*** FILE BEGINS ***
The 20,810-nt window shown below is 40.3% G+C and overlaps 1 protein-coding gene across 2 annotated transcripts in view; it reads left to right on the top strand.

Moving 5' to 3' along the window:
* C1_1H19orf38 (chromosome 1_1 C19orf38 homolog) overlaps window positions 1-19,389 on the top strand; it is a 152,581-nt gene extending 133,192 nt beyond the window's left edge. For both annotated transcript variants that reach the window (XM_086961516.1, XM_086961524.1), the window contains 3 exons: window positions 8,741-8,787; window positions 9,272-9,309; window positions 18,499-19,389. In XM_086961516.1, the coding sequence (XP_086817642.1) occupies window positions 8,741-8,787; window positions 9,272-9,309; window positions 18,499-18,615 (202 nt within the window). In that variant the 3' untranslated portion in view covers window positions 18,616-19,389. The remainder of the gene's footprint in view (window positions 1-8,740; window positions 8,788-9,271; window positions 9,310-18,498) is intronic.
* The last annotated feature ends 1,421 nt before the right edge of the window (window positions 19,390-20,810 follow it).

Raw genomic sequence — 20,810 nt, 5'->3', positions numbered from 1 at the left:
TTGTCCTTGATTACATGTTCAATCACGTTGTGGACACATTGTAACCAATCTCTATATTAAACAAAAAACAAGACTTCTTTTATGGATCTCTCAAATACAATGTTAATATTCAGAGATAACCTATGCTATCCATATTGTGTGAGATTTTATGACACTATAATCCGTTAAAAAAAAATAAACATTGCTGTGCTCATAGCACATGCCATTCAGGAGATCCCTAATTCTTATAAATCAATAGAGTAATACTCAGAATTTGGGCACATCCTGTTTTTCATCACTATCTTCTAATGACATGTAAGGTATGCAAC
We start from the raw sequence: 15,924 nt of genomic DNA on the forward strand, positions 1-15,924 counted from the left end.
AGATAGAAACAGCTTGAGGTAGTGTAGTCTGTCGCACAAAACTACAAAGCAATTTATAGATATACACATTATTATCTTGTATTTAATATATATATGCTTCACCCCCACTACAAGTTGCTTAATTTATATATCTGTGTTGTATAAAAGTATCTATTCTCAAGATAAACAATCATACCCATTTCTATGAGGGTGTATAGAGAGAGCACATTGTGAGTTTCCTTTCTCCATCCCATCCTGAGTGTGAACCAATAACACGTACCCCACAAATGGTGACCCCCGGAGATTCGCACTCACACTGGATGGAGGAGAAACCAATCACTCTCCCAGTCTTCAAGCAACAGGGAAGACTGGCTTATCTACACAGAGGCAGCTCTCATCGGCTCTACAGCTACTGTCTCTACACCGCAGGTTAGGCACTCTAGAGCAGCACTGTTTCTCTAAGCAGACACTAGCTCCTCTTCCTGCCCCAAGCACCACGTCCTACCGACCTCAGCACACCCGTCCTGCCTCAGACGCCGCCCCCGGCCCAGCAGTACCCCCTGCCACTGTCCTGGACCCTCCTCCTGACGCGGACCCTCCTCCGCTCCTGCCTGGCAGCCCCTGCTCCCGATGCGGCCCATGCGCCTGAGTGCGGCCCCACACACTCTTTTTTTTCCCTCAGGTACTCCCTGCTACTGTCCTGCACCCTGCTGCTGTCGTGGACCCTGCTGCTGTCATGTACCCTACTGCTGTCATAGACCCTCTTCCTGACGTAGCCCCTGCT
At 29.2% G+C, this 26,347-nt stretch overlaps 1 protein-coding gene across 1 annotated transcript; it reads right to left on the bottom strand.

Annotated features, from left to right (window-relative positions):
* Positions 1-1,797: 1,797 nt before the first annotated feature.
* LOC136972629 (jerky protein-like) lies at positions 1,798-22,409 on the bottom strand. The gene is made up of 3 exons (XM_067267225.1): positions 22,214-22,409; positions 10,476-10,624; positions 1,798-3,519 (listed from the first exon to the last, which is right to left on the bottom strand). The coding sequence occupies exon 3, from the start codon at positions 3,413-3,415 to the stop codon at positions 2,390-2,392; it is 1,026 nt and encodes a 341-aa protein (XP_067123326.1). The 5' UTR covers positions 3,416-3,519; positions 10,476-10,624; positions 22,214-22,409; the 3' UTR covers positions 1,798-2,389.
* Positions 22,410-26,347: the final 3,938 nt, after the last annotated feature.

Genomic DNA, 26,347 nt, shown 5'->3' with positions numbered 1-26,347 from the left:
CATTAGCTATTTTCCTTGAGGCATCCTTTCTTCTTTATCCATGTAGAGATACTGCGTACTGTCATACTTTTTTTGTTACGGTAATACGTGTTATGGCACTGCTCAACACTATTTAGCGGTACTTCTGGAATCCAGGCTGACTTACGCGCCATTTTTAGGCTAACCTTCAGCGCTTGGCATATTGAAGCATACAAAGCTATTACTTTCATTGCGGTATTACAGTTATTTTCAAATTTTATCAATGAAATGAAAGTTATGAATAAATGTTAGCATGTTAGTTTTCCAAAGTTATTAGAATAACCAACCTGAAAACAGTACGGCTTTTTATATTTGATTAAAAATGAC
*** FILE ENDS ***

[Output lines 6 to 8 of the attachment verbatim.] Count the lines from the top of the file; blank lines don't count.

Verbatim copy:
TTGTCCTTGATTACATGTTCAATCACGTTGTGGACACATTGTAACCAATCTCTATATTAAACAAAAAACAAGACTTCTTTTATGGATCTCTCAAATACAATGTTAATATTCAGAGATAACCTATGCTATCCATATTGTGTGAGATTTTATGACACTATAATCCGTTAAAAAAAAATAAACATTGCTGTGCTCATAGCACATGCCATTCAGGAGATCCCTAATTCTTATAAATCAATAGAGTAATACTCAGAATTTGGGCACATCCTGTTTTTCATCACTATCTTCTAATGACATGTAAGGTATGCAAC
We start from the raw sequence: 15,924 nt of genomic DNA on the forward strand, positions 1-15,924 counted from the left end.
AGATAGAAACAGCTTGAGGTAGTGTAGTCTGTCGCACAAAACTACAAAGCAATTTATAGATATACACATTATTATCTTGTATTTAATATATATATGCTTCACCCCCACTACAAGTTGCTTAATTTATATATCTGTGTTGTATAAAAGTATCTATTCTCAAGATAAACAATCATACCCATTTCTATGAGGGTGTATAGAGAGAGCACATTGTGAGTTTCCTTTCTCCATCCCATCCTGAGTGTGAACCAATAACACGTACCCCACAAATGGTGACCCCCGGAGATTCGCACTCACACTGGATGGAGGAGAAACCAATCACTCTCCCAGTCTTCAAGCAACAGGGAAGACTGGCTTATCTACACAGAGGCAGCTCTCATCGGCTCTACAGCTACTGTCTCTACACCGCAGGTTAGGCACTCTAGAGCAGCACTGTTTCTCTAAGCAGACACTAGCTCCTCTTCCTGCCCCAAGCACCACGTCCTACCGACCTCAGCACACCCGTCCTGCCTCAGACGCCGCCCCCGGCCCAGCAGTACCCCCTGCCACTGTCCTGGACCCTCCTCCTGACGCGGACCCTCCTCCGCTCCTGCCTGGCAGCCCCTGCTCCCGATGCGGCCCATGCGCCTGAGTGCGGCCCCACACACTCTTTTTTTTCCCTCAGGTACTCCCTGCTACTGTCCTGCACCCTGCTGCTGTCGTGGACCCTGCTGCTGTCATGTACCCTACTGCTGTCATAGACCCTCTTCCTGACGTAGCCCCTGCT